[ExI] The digital nature of brains

Ben Zaiboc bbenzai at yahoo.com
Thu Feb 4 09:35:52 UTC 2010

Spencer Campbell <lacertilian at gmail.com> wrote:

> >From my perspective, Gordon has been very consistent
> when it comes to
> what will and will not pass the Turing test. His arguments,
> implicitly
> or explicitly, state that the Turing test does not measure
> consciousness. This is one point on which he and I agree.

The Turing test was designed to answer the question "can machines think?".

It doesn't measure consciousness directly (we don't know of anything that can), but it does measure something which can only be the product of consciousness: The ability of a system to convince a human that it is itself human.  This is equivalent to convincing them that is is conscious.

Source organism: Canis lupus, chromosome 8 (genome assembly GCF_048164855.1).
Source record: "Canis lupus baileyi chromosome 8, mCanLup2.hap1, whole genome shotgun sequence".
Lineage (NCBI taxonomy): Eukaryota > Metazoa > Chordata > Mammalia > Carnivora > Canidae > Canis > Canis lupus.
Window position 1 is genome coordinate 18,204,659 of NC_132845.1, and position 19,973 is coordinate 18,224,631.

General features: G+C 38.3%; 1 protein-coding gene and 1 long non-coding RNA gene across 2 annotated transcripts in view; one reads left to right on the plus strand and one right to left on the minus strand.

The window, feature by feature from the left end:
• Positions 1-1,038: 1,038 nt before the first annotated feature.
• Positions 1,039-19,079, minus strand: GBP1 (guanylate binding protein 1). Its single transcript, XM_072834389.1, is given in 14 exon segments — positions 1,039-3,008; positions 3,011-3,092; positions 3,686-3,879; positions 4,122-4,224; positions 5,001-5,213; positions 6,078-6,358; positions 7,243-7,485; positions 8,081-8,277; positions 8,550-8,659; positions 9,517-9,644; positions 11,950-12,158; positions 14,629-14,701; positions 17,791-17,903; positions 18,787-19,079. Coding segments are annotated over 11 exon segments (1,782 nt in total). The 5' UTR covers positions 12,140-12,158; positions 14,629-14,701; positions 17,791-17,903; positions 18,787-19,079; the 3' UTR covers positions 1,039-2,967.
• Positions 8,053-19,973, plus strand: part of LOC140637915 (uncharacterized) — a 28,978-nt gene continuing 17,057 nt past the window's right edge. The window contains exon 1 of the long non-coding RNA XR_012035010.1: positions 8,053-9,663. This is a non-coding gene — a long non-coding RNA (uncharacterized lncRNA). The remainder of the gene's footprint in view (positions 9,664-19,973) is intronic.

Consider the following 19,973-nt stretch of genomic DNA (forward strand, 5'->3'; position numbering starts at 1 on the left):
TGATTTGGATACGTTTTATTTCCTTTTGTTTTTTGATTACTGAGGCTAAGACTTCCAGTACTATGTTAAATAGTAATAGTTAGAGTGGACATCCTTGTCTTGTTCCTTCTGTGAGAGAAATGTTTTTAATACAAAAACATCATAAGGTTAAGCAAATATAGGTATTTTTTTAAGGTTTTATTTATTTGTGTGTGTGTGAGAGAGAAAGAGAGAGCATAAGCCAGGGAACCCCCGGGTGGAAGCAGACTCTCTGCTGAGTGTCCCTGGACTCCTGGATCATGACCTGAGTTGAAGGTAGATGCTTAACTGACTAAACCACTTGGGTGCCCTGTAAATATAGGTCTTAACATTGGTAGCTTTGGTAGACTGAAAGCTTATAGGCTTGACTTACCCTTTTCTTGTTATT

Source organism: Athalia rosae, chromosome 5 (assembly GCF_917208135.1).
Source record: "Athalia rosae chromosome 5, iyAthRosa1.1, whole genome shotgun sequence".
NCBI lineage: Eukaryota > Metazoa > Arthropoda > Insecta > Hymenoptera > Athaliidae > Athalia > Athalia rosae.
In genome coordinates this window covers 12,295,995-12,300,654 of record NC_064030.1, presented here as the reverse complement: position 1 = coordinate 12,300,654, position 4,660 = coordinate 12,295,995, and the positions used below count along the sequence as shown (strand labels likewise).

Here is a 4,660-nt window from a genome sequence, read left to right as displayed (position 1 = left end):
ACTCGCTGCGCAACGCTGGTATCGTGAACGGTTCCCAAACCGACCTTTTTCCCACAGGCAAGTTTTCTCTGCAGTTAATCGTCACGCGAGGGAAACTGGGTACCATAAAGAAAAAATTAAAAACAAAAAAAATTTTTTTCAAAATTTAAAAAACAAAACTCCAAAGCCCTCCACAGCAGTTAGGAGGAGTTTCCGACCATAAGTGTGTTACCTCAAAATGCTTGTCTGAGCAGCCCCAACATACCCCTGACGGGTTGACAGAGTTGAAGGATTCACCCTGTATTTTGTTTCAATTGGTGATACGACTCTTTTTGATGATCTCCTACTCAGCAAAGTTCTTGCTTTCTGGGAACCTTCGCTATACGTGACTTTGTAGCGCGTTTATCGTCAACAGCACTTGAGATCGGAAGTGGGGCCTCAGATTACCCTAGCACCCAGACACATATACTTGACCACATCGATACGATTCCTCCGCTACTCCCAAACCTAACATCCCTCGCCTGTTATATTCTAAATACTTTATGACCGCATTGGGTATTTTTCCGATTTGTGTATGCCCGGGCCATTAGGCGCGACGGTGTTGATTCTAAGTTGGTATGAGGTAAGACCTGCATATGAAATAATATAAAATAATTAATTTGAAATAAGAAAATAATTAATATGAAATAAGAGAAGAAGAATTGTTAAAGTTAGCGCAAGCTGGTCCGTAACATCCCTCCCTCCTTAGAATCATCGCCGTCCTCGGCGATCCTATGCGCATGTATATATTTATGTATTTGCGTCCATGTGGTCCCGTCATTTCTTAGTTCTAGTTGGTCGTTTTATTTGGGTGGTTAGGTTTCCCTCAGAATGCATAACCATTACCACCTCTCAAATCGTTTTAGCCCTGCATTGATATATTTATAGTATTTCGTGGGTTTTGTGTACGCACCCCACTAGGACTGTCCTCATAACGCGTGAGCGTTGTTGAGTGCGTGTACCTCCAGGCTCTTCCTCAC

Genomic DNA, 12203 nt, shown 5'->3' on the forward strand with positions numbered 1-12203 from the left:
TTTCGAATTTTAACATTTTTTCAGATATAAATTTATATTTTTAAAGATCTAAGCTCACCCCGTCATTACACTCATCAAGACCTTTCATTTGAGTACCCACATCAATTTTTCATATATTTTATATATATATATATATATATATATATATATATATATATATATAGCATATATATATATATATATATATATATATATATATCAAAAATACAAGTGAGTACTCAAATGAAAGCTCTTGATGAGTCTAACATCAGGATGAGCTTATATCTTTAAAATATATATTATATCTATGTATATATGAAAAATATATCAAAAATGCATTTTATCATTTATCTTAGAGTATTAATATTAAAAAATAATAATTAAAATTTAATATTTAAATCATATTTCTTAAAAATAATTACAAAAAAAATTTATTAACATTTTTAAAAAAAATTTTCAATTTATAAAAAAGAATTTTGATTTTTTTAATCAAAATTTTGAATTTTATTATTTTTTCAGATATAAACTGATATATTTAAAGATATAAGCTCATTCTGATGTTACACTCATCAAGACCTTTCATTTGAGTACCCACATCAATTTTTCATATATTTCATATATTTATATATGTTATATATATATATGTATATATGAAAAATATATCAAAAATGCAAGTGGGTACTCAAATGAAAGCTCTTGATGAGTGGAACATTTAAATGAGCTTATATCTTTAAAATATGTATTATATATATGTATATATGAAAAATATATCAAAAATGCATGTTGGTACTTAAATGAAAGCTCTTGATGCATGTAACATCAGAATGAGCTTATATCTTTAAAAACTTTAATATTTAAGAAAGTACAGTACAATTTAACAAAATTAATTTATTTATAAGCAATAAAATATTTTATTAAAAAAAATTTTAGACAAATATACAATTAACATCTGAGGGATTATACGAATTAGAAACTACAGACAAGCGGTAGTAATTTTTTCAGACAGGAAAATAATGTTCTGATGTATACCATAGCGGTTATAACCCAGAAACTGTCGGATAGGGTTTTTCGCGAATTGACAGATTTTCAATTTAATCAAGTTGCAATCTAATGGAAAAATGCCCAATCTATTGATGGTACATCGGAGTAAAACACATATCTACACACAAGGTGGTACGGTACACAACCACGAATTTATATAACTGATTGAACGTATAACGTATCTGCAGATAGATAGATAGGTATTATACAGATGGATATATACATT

If this wasn't the case, people would have no real reason to believe that other people were conscious.  

For this reason, I'd say that anything which can convincingly pass the Turing test should be regarded as conscious.  

Obviously, you'd want to take this seriously, and not be satisfied with a five-minute conversation.  It'd have to be over a period of time, involving many different domains of knowledge before you'd be fully convinced, but if and when you were convinced that you were actually talking to a human, You'd have to admit that either you think you were talking to a conscious being, or that you think other humans aren't conscious.

Ben Zaiboc


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